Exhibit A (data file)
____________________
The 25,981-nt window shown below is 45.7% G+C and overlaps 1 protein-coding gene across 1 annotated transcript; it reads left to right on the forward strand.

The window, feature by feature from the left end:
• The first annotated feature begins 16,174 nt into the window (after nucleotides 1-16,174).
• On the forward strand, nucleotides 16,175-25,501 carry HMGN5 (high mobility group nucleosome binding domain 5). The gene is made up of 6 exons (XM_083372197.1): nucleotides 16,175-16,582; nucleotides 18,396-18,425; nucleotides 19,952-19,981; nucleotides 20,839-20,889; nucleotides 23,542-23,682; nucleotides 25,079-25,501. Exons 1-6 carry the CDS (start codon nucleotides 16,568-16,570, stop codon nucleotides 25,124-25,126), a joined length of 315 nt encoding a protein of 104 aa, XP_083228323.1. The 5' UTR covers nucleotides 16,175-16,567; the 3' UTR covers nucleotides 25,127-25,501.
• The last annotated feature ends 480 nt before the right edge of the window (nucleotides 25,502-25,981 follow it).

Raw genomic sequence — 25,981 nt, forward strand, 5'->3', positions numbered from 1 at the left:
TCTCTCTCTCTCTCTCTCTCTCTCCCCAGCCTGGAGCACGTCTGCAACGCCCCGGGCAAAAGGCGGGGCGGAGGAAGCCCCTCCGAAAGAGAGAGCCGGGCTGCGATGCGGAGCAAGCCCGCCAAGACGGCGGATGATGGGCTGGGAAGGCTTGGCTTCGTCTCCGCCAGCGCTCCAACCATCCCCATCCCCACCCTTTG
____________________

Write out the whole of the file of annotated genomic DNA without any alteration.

The 25,981-nt window shown below is 45.7% G+C and overlaps 1 protein-coding gene across 1 annotated transcript; it reads left to right on the forward strand.

The window, feature by feature from the left end:
• The first annotated feature begins 16,174 nt into the window (after nucleotides 1-16,174).
• On the forward strand, nucleotides 16,175-25,501 carry HMGN5 (high mobility group nucleosome binding domain 5). The gene is made up of 6 exons (XM_083372197.1): nucleotides 16,175-16,582; nucleotides 18,396-18,425; nucleotides 19,952-19,981; nucleotides 20,839-20,889; nucleotides 23,542-23,682; nucleotides 25,079-25,501. Exons 1-6 carry the CDS (start codon nucleotides 16,568-16,570, stop codon nucleotides 25,124-25,126), a joined length of 315 nt encoding a protein of 104 aa, XP_083228323.1. The 5' UTR covers nucleotides 16,175-16,567; the 3' UTR covers nucleotides 25,127-25,501.
• The last annotated feature ends 480 nt before the right edge of the window (nucleotides 25,502-25,981 follow it).

Raw genomic sequence — 25,981 nt, forward strand, 5'->3', positions numbered from 1 at the left:
TCTCTCTCTCTCTCTCTCTCTCTCCCCAGCCTGGAGCACGTCTGCAACGCCCCGGGCAAAAGGCGGGGCGGAGGAAGCCCCTCCGAAAGAGAGAGCCGGGCTGCGATGCGGAGCAAGCCCGCCAAGACGGCGGATGATGGGCTGGGAAGGCTTGGCTTCGTCTCCGCCAGCGCTCCAACCATCCCCATCCCCACCCTTTG